> Hiroki Yamamoto: Art of the Post-Anthropocene

Hiroki Yamamoto: Art of the Post-Anthropocene

Written by Nobuko Nakano|2022.8.26

Coming across the term “post-Anthropocene” may elicit a strange reaction in the average reader. After all, it’s not so long ago that “Anthropocene” itself first became a household word, so adding the “post” prefix to it already should come as a mild surprise. In Japan, the obsolescence of the term is limited to the art world, and one certainly wonders if the author really had to go to the trouble of writing an entire book, rather than say an essay, for such a limited audience. However, as readers making their way through Hiroki Yamamoto’s Art of the Post-Anthropocene will understand, this is a gimmick on the part of the author and his editors ; a treat to the readers, so to speak. At the same time, the theme of the book is how the artists the author focuses on have attempted to resolve the dichotomy inherent in the titular term. “Anthropocene” is a concept that, as soon as it’s used, evokes the existence of humans in opposition to nature. Yamamoto’s focus is on attempts to overcome this premise through art. The “post” prefix can be said to signify the author’s attitude of accepting and subduing this situation for a time in order to try to solve the dilemma. In that sense, the title of the book perhaps reflects his understated but fierce fighting spirit.

Although the number of artists discussed in the book is limited, its analysis is highly detailed, and I believe that readers will find the text rewarding. While the author does not state his aims explicitly, he appears to be aiming for an evaluation of the fact that the proposal for the Anthropocene as a new epoch, made at the beginning of this century, originated not in the humanities, including history and civilizational studies, but as a geological concept in the natural sciences.
Galileo Galilei is often referred to as the father of natural science, and were we to take that as a starting point, we would now be about 500 years into the history of science.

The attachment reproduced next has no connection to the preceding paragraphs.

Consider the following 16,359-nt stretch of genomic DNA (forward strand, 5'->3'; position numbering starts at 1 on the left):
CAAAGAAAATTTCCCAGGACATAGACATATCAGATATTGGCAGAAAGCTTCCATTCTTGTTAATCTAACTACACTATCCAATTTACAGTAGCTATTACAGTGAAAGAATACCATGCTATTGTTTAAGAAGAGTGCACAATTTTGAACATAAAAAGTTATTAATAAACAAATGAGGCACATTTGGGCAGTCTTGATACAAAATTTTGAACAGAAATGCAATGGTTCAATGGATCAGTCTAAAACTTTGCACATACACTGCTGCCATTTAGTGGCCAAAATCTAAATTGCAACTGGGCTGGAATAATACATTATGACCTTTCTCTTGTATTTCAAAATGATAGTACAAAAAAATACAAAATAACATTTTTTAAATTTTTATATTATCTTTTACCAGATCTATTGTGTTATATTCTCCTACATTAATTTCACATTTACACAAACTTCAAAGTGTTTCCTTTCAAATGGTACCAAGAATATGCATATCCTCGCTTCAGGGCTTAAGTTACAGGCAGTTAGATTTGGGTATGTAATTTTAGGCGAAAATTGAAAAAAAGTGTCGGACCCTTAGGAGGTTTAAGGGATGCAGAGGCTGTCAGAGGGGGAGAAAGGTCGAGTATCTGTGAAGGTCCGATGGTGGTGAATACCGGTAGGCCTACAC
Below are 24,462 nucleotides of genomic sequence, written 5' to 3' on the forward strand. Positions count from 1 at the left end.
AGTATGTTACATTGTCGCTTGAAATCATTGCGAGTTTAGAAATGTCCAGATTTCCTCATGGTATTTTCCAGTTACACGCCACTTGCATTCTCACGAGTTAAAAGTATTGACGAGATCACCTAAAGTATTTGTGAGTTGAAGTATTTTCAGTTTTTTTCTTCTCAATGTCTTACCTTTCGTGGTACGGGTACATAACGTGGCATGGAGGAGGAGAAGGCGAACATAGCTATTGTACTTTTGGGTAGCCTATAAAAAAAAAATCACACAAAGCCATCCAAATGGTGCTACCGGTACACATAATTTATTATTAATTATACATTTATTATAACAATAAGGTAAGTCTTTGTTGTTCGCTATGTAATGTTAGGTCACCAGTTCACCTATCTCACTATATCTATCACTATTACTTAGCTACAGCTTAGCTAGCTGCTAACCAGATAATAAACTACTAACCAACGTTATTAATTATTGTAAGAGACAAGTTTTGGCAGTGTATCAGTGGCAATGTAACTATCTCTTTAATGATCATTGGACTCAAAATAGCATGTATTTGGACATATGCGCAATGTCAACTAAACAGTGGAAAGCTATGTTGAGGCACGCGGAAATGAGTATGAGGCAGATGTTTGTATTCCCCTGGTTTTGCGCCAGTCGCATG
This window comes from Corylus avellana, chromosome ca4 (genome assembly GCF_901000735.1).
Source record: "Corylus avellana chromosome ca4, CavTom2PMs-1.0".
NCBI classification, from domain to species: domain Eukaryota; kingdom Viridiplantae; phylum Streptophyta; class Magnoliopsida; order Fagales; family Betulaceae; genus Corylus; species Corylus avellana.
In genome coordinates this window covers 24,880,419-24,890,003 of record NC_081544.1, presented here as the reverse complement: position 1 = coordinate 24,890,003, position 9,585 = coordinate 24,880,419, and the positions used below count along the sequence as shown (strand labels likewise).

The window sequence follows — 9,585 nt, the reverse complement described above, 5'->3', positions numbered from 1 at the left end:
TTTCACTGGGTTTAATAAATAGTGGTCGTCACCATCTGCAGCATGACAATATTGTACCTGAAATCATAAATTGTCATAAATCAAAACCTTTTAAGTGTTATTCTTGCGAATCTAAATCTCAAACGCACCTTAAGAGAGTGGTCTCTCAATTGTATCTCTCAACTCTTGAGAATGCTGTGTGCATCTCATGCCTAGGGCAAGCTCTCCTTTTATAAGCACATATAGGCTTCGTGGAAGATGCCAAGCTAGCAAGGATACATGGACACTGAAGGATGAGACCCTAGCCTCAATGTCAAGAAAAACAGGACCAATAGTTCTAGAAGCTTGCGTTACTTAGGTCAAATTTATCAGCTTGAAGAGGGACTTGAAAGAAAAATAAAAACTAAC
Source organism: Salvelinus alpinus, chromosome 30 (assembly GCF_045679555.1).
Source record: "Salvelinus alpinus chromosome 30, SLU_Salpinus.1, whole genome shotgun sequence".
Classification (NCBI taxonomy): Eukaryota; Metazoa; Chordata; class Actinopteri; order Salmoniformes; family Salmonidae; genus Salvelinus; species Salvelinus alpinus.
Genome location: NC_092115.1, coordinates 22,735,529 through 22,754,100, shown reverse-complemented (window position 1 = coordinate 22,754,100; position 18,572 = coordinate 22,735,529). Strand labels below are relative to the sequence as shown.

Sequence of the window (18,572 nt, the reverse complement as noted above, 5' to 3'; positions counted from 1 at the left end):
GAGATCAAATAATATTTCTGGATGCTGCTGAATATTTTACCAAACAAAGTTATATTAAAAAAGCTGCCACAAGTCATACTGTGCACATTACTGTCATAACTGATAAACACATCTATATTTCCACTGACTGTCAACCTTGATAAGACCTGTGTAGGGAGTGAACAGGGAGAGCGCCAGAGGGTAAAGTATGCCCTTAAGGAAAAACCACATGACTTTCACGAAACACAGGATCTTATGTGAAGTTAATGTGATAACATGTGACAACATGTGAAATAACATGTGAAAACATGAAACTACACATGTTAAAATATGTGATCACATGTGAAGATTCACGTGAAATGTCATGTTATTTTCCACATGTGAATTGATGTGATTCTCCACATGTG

The fundamental norms we share are no longer based in religion, but in science and technology. Even traditional fables and folk myths are becoming inseparable from science, as explanations to the most minute details of everyday life are given on the assumption that God can be found in science, though this may not be made explicit. In such an environment, the natural sciences have proposed a new chronological division that, if accepted, would force a change in the paradigm of humanity as a whole. The fact that science, rather than philosophy, is playing such a role is already something new in itself. In his book, Yamamoto grapples with the duality inherent in the stated structure, employing an impressive array of references in switching between multiple viewpoints—those of the creator, the viewer, and the critic—and making repeated attempts to reveal the nature of said invisible structure, depicting it with a quietly critical eye. This subtle approach is the intellectual equivalent of a masterful hunter carefully setting a trap, baiting his prey out from the bushes and into the snare, and brings the reader great satisfaction.

On a different note, the state of the world has certainly changed between the early 2000s, when the term “Anthropocene” was first coined, and now—especially since around 2020, when access to the internet began to increase notably due to the pandemic. The phenomenon of the life cycle of hot new terms shortening at an exponential pace can be attributed to the increase in the amount of information people are being exposed to per unit of time. (I’ll leave this at the level of a working hypothesis, since it should really be expressed in the form of an equation and requires verification.) As an example, in the Japanese linguistic space of recent years, so-called “sexy” terms such as “design thinking” and “art thinking” have attracted instantaneous attention and been utilized mainly in commercial contexts before becoming clichéd and overused. Disregarding the criticism that such terms were never even accepted in academia in the first place, their rise was short-lived, lasting only two to three years. Using any of those words now would likely be met with a chuckle, or someone might read too much into it and wonder whether the user was intentionally employing an antiquated term for some reason. Although said phenomenon is not the focus of this book, its theme is closely related to the background of the thesis that though the aforementioned terms may have arisen as important responses to actual issues, their superficial acceptance led them to become obsolete without ever being given due consideration on a sufficient scale.